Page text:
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Regulation and Compliance > State Regulation

MassMutual Backs Oxley-Baker Reform Proposal

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NU Online News Service, March 26, 2004, 5:40 p.m. EST, Washington – Massachusetts Mutual Life Insurance Company, Springfield, Mass., is supporting the Oxley-Baker proposal for reforming the state insurance regulatory system.[@@]

Rep. Michael Oxley, R-Ohio, chairman of the House Financial Services Committee, and Rep. Richard Baker, R-La., are calling for a limited approach to regulatory reform.

MassMutual, a longtime advocate of optional federal chartering, still believes that creating an optional federal charter is the appropriate long-term solution, according to Ken Cohen, MassMutual’s senior vice president of government relations.

But, if the Oxley-Baker proposal is successful, it will create a more dynamic and responsive marketplace, and it could be a very important step forward on the path toward creating an optional federal charter, Cohen says.

Critical topics still under discussion include rate regulation, enforcement and dispute resolution, Cohen says.

- Rate regulation: Rate regulation is mainly a property-casualty issue, not a life issue, but it remains a very difficult one for the House Financial Services Committee, Cohen says.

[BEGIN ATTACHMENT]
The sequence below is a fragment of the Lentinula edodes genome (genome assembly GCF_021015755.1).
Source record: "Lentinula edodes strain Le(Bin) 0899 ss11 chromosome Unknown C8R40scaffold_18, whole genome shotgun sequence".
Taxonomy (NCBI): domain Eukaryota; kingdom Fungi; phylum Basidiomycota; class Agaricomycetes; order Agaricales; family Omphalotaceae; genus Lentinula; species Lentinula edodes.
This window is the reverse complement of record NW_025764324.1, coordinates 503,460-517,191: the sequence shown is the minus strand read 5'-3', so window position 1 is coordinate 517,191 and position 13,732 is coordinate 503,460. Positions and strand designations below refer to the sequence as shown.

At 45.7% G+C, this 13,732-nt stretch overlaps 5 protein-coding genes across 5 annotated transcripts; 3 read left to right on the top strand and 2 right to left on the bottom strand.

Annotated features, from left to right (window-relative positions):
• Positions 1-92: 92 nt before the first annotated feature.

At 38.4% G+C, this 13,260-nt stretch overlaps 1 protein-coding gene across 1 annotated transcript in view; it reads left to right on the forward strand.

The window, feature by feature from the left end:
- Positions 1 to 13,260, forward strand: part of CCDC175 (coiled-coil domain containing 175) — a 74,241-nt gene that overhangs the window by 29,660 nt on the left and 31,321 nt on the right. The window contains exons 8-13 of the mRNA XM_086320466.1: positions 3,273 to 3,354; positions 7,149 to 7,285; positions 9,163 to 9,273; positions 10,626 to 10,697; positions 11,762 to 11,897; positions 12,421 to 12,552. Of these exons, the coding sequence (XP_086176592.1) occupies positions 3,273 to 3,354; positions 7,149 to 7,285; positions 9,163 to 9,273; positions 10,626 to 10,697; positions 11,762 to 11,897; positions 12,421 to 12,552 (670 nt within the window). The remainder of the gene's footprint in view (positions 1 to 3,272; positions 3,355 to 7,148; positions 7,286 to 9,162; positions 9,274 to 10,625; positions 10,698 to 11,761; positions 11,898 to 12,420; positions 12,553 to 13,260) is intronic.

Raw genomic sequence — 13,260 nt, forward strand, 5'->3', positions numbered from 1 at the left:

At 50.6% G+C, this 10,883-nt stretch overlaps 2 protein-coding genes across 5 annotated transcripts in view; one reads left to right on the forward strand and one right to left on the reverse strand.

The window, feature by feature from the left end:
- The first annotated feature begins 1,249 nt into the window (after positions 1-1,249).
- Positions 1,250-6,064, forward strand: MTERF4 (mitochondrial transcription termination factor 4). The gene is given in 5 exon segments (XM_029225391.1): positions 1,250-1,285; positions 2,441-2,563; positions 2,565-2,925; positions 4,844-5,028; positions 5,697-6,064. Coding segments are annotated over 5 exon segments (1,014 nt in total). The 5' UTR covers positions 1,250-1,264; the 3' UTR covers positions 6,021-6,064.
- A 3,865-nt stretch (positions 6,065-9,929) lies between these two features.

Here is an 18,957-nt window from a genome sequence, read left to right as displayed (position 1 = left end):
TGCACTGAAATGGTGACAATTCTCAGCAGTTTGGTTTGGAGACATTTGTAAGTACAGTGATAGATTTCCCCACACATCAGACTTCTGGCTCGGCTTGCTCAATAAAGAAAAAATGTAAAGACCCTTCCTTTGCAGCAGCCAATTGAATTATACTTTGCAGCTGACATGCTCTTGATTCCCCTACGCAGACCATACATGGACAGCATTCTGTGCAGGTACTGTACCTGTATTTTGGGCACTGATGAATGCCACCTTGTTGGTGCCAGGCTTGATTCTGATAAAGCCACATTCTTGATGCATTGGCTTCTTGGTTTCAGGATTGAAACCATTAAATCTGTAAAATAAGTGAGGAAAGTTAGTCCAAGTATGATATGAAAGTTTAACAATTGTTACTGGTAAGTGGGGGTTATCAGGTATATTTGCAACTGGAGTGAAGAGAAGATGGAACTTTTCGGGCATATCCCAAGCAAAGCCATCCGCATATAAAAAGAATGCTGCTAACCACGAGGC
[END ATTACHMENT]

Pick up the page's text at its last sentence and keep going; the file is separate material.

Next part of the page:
- Enforcement: Cohen says state regulators and insurers will have concerns about whatever mechanism is chosen. Some in the insurance industry would prefer to see the federal government enforce reforms by cutting the revenue of state insurance regulators that are out of compliance, but Cohen says MassMutual would prefer to see Congress come up with another enforcement mechanism. State regulators need resources to be effective, and the goal of reform is to promote efficiency, not to undermine effectiveness, Cohen says.

- Dispute resolution: The Oxley-Baker proposal includes a Federal-State Coordinating Council that will have some decision-making input or the ability to mediate disputes in certain contexts. But the council will not be a federal regulator. Oxley, Baker and their aides are continuing to think about ways to create an effective dispute-resolution mechanism, Cohen says.

What Oxley and Baker are trying to accomplish is unprecedented, and it will call for a lot of creating thinking from all the interested parties, including state regulators, state legislators and the industry, Cohen says.

Cohen says he hopes others in the life insurance industry will follow MassMutual’s lead and support the process.

The success of the process will be directly proportionate to the level of support it receives, Cohen says.

The critical issues, he says, are speed-to-market, rationalizing market conduct exams and creating an enforcement mechanism to promote participation by states in an interstate compact for product regulation.

“Legislation must be acted upon quickly and include decisive and significant reforms if we are to see any meaningful improvements in state insurance regulation,” Cohen says.


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